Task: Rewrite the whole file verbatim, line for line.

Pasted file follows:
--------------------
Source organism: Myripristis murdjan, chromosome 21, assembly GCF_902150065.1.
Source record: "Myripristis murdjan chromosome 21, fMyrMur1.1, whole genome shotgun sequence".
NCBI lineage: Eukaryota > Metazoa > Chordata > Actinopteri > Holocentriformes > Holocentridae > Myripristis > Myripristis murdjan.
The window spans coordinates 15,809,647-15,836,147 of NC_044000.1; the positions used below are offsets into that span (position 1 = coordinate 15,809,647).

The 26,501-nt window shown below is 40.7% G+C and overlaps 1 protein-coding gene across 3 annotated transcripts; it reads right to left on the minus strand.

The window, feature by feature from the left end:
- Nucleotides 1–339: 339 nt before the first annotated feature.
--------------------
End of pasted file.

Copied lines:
Source organism: Myripristis murdjan, chromosome 21, assembly GCF_902150065.1.
Source record: "Myripristis murdjan chromosome 21, fMyrMur1.1, whole genome shotgun sequence".
NCBI lineage: Eukaryota > Metazoa > Chordata > Actinopteri > Holocentriformes > Holocentridae > Myripristis > Myripristis murdjan.
The window spans coordinates 15,809,647-15,836,147 of NC_044000.1; the positions used below are offsets into that span (position 1 = coordinate 15,809,647).

The 26,501-nt window shown below is 40.7% G+C and overlaps 1 protein-coding gene across 3 annotated transcripts; it reads right to left on the minus strand.

The window, feature by feature from the left end:
- Nucleotides 1–339: 339 nt before the first annotated feature.